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30 October 2015updated 24 Nov 2015 12:31pm

Confessions of an art nun: how Patti Smith gave her all

M Train is an extroadinary book about creation and the sheer loneliness of making art.

By Suzanne Moore

We knew from Just Kids that Patti Smith is a believer – in art, above all things. In art, at the cost of all things. That memoir of the boho dance was charming because she was so easily taken in. The dreams she held close to her heart became her reality. She was the struggling, unwashed artist when New York was still a dirty old town full of secrets and promise. She scrabbled money together, she wrote poetry, she fell in love with Robert Mapplethorpe.

What is amazing about Just Kids is Smith’s rose-tinted contact lenses, which she must have glued to her eyes. She writes brilliantly, she loves unconditionally, every­thing is meaningful and humour escapes her completely. As everyone she knows becomes famous, she glosses over the commodification of art and music, holding on to Rimbaud and Baudelaire and trying to be Dylan. She does not have one harsh word to say about Mapplethorpe, the bisexual photographer whom she lived with in the late 1960s and early 1970s. In her mind, a sexual relationship becomes romantic and artistic codependence. Some would simply say that he used her as he seems to have used everyone else. She appeared more bemused by his social aspiration than his sexuality.

Mapplethorpe, whom she remained devoted to, was not exactly a nice guy. Many consider his fetishism of black men as racist. But talent is everything to her. Smith was devastated by his death. She loves almost without question. Living with his loss permeates M Train.

Those expecting a sequel to Just Kids or any kind of “what happened next” will find M Train baffling. Instead, it is an extraordinary book about creation and what happens in the spaces between making art: the sheer loneliness of it. You could read this book and not know that Patti Smith is a rock star who changed lives 40 years ago with her album Horses. Here was this shaman who gave women all these possibilities. Her voice – part incantation, part anger, part sorrow – spoke its gender-fluid lyrics. Her lust was for more than sex. It was for something far bigger. That opening refrain – “Jesus died for somebody’s sins but not mine” – staked it out, queerly and defiantly. I knew the first time I heard her that everything could change.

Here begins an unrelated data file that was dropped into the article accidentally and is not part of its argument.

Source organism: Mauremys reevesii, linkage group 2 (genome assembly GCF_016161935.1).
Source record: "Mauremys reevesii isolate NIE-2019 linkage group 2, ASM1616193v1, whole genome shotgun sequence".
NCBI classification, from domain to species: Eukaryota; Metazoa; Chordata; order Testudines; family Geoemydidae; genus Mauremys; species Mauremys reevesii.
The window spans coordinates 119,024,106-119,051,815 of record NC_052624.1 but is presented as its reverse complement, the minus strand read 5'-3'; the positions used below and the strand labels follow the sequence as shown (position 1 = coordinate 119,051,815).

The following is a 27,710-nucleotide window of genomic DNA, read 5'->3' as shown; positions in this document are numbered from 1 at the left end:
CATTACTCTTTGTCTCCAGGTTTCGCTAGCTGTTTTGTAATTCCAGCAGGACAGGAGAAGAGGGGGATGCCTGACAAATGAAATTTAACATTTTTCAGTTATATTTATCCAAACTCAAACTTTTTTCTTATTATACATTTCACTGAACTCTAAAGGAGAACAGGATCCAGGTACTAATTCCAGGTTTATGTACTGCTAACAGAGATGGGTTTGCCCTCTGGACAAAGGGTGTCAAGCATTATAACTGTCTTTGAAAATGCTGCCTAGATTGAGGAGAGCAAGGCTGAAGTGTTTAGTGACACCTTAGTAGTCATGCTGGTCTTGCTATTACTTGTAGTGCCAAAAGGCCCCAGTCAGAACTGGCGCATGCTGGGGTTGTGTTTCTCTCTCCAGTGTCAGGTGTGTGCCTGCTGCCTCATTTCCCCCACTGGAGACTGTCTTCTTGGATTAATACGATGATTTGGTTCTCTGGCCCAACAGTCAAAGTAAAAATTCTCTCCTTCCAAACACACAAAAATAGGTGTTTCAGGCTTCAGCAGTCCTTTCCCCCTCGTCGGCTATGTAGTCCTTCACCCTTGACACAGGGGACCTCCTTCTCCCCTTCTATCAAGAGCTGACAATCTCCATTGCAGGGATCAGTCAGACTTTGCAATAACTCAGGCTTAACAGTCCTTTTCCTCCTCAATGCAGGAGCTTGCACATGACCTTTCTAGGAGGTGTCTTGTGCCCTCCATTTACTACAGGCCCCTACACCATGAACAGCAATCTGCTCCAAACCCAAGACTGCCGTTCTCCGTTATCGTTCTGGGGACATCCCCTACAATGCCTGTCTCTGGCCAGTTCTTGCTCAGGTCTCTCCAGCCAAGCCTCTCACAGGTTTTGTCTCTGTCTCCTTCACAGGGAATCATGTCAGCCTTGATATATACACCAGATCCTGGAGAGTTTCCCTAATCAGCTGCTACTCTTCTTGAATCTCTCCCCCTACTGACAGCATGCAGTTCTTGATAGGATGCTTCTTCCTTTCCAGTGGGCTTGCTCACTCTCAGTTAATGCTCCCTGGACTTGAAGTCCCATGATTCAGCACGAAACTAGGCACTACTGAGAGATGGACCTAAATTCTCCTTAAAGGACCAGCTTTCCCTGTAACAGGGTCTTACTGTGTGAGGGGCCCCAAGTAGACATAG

None of this is even mentioned in M Train. It’s just her day job: “I just think, you know, that I have a band and go out and serve the people but in my daily life I write, read, feed my cats, roam the world and drink coffee,” she writes. And this is what she does. Coffee is her drug of choice in cafés in cities from Berlin to Tokyo. Everything comes back to coffee. It is sacramental for someone who worships the Beat poets, who hangs out with William Burroughs, who goes to Tangier to meet Paul Bowles. Coffee features in her world of constant pilgrimages. She goes from grave to grave, paying homage to her saints, Genet, Kurosawa, Plath, Mishima and Rimbaud among them.

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In between visits, she holes up in hotels alone, watching Midsomer Murders, Inspector Morse and CSI: Miami. This is weird and funny but unintentionally so. Mostly her life is shot though with recollections: of Mapplethorpe, of her brother, of her husband, the guitarist Fred “Sonic” Smith. Memories come back to her, as vivid as her Polaroids: the happiness she had with Fred, for whom she gave up everything, as she does for all the men she admires. Her devotion is absolute. Now she is a kind of art nun. She writes of what excites her desire – and it is art.

Great writers possess her. She reads Sebald or Murakami and for days they are her world. Maybe this is why she loves her detective shows. She is looking for clues for how it’s done: the art of taking someone over, the art of becoming. Again, she loves what she loves with no critical distance. She describes this process to readers, who may not be familiar with what she has read. Does the reader want to be familiar with her? she asks. “I can only hope, as I offer my world on a platter filled with allusions.”

This is, remarkably, what this work is. Her world is her mind, a mind not much preoccupied with material things. She buys a house in Rockaway Beach, she remembers washing Fred’s shirts and she misses touching living things as her children are grown and gone.

A mind full of dead people, a life lived in solitude. But this is Patti Smith, a woman who copied her moves from male rock stars, only to become herself, alone. She has to know the thing to become it. In performance, she is transcendent. She writes of “portal-hopping” and looks for openings through which one may slip from one world to another. They are there in books, in the Orphic mirrors of Cocteau; they are there in the ways people move through walls. “All doors,” she says, “are open to the believer.”

This is her faith, her life’s work. An ageing woman, now with “iron-coloured” hair and aching joints, she believes absolutely in the power of art. The price she has paid to become a serious artist is hers and no one else’s. She is transformed by art as she transforms it. This, she knows, is the real deal. Because she lives it.

M Train by Patti Smith is published by Bloomsbury (272pp, £18.99)

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This article appears in the 28 Oct 2015 issue of the New Statesman, Israel: the Third Intifada?